There are a number of ways to store your favorite wines. Wine cellars, wine fridges, basements or in the back of a cool, dark closet are just a few examples. There are just as many ways to spoil your favorite wine, and we are not talking about breaking out the Waterford crystal.
Whether you plan to age your wine for ten days or ten years, there are a few key elements in ensuring your wine will remain in perfect drinking condition.
Heat is probably the number one element in spoiled wine. “Cooked” wine happens when the bottle is exposed to high and fluctuating temperatures, even for a short period. It is common belief that wine should be stored at a constant 55°F. Even though this is tagged as ideal, the key is storing your wine at a constant temperature (preferably at or below 70°F). Consistency in temperature will help ensure your wine remains intact. Avoiding fluctuating temperatures is also important. A regular change in temperature (+/- 5°F or more) can lead your wine on the fast track to being cooked.
Humidity goes hand in hand with the element of heat. It is recommended to keep the humidity of your storage area relatively high (60%-70%) to avoid the drying out of the corks. Storing wine on its side also helps the corks from drying out and breaking down. Too much humidity however can encourage mold growth and cause labels to peel away from the bottle. Again, consistency is key.
Light is another element that can damage your wine. Light includes both natural sunlight and fluorescent lighting. Most red wines are bottled in dark glass, helping to protect against UV rays, but even this is not enough, and white wines aer even more vulnerable. To avoid any light getting to your bottle, you can store your wine in windowless room, in a box or lightly wrapped with a cloth. If you store your wine in a wine fridge with a glass door, make sure it is not exposed to constant light. And use the light in the fridge only when selecting a bottle.
Vibration is an element that is not often discussed when storing wine. It is recommended that your wine be moved as little as possible, and even the tiniest vibrations can negatively affect your wine. Vibration includes heavy foot traffic in the area of storage, long periods of constant travel and motors/generators. If you store your wine in a wine fridge, make sure that it is level and that the motor is in good operating condition.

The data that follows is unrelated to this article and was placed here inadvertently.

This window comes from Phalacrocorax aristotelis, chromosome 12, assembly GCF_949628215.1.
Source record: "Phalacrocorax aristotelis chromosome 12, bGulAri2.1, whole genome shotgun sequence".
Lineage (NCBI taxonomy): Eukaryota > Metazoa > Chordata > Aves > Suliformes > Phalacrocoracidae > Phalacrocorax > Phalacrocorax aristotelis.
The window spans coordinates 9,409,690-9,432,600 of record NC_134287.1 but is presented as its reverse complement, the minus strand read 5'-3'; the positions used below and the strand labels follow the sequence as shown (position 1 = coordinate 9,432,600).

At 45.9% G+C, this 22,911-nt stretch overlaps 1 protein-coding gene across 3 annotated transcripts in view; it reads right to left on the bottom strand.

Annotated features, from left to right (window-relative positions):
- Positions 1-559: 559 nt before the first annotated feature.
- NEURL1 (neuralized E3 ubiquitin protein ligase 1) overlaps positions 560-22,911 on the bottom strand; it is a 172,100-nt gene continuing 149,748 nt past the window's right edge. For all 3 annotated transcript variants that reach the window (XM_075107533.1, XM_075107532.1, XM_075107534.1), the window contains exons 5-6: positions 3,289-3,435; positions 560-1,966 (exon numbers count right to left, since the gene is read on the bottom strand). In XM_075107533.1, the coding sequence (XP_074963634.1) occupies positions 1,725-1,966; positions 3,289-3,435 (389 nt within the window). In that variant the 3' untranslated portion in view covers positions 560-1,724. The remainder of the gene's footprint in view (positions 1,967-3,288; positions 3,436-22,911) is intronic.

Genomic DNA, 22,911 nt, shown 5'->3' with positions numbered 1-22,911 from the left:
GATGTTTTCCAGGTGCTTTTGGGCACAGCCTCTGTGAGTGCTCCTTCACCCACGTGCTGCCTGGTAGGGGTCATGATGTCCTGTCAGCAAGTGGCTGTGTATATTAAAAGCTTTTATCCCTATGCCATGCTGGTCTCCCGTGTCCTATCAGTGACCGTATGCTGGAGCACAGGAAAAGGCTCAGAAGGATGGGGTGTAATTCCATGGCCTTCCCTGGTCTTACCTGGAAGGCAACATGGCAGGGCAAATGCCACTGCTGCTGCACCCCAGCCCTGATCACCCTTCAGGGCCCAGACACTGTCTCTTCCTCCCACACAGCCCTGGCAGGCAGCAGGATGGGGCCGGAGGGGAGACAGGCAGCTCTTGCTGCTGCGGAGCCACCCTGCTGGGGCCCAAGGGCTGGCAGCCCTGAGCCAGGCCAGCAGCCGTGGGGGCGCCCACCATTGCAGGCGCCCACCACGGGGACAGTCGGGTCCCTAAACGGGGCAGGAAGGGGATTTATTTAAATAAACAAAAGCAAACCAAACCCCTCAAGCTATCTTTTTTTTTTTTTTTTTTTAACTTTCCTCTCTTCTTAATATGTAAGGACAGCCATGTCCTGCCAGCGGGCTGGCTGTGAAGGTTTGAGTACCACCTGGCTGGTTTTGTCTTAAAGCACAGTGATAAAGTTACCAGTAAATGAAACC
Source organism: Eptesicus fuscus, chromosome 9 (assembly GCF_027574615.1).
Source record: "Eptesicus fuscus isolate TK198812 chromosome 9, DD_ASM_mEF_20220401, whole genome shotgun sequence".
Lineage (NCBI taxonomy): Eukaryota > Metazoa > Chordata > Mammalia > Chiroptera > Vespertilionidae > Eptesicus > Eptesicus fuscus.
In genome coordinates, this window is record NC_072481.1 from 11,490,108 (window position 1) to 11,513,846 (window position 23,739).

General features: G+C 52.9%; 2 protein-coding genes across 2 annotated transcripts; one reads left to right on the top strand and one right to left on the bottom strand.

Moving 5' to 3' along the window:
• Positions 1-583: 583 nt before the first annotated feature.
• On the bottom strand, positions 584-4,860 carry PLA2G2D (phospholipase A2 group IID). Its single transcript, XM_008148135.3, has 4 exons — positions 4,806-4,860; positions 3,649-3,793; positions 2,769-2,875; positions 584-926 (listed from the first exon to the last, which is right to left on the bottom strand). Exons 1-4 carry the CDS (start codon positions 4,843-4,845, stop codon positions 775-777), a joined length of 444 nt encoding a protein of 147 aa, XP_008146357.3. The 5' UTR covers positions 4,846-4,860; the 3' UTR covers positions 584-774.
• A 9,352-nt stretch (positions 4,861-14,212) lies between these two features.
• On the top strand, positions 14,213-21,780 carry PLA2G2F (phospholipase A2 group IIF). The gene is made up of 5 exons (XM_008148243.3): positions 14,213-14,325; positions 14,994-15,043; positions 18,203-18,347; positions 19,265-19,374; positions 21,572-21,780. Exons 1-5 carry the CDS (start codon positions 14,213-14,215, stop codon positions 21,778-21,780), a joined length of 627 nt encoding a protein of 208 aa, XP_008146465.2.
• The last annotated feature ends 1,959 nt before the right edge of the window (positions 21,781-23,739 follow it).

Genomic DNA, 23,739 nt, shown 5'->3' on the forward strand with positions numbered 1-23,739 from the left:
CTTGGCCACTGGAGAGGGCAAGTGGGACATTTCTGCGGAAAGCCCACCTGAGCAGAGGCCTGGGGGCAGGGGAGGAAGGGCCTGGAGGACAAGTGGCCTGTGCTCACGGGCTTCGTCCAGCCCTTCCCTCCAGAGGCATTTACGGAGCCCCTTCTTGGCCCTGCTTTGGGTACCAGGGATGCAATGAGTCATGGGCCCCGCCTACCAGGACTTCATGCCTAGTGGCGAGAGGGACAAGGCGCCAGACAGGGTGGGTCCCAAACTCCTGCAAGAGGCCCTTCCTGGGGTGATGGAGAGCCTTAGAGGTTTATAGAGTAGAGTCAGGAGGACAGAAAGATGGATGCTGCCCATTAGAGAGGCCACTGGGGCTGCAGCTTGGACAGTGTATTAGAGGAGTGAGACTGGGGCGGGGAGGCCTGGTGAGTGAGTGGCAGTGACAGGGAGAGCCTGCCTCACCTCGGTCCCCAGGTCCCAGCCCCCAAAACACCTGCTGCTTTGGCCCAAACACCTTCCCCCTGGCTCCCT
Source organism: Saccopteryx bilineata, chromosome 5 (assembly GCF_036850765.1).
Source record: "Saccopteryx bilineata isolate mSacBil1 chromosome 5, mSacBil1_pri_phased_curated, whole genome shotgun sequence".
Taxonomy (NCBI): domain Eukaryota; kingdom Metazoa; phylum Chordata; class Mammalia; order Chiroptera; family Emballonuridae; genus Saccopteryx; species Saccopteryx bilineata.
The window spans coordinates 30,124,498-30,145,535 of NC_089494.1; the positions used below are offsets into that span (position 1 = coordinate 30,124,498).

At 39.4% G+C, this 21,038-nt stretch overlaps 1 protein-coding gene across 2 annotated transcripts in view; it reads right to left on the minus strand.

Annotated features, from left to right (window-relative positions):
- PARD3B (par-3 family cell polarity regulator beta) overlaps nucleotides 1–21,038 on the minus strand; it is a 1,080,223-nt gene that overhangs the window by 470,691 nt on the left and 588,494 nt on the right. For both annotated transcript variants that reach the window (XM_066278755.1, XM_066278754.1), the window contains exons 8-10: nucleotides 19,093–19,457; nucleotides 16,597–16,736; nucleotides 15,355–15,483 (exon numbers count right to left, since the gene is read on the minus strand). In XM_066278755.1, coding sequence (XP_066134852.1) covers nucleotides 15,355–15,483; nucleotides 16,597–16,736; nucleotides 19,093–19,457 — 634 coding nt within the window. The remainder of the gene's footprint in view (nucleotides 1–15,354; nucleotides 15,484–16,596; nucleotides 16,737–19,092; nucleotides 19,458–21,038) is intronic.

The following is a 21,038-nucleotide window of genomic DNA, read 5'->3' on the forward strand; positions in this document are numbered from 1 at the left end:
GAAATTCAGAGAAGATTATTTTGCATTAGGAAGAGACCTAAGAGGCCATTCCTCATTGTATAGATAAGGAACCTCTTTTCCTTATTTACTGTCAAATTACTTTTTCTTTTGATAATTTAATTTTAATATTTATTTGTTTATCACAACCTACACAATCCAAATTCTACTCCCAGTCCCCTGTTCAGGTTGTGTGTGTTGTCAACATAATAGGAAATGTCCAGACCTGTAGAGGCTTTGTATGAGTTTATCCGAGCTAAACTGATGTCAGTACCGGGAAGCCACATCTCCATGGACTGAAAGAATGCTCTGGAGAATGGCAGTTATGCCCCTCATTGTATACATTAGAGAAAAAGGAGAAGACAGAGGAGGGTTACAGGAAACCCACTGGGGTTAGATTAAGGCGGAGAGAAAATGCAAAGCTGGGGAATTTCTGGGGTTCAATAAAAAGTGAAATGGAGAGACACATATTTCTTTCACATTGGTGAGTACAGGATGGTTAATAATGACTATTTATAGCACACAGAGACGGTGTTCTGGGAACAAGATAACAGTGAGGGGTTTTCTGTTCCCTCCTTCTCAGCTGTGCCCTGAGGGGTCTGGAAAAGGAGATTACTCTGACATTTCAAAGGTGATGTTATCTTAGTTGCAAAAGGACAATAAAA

Not all wines are made to age for great lengths of time (10 or more years). Even if you have done your best to store your wine in perfect conditions, a bottle that has gone “over the hill” is still a spoiled bottle. To make sure you drink your favorite wine before its “time”, talk with the winemaker or his crew and ask for their input on how long they believe the wine will age.
With the variety of elements that can wreak havoc on your wine, it is best to have a good plan in place before purchasing large amounts of wine to stock the “cellar.” For those fortunate to have a cellar or basement, you are pretty much set. Both are relatively controlled with regard to heat, humidity, light and vibration. For those with a place to house a large wine fridge, the investment is often worth the money, considering the cost of the wine you are investing in. Another great place to store your wine is in the back, on the bottom, of a cool, dark closet. I’ve seen some closets that are bigger than my cellar, so clear out the shoes and make way for the wine.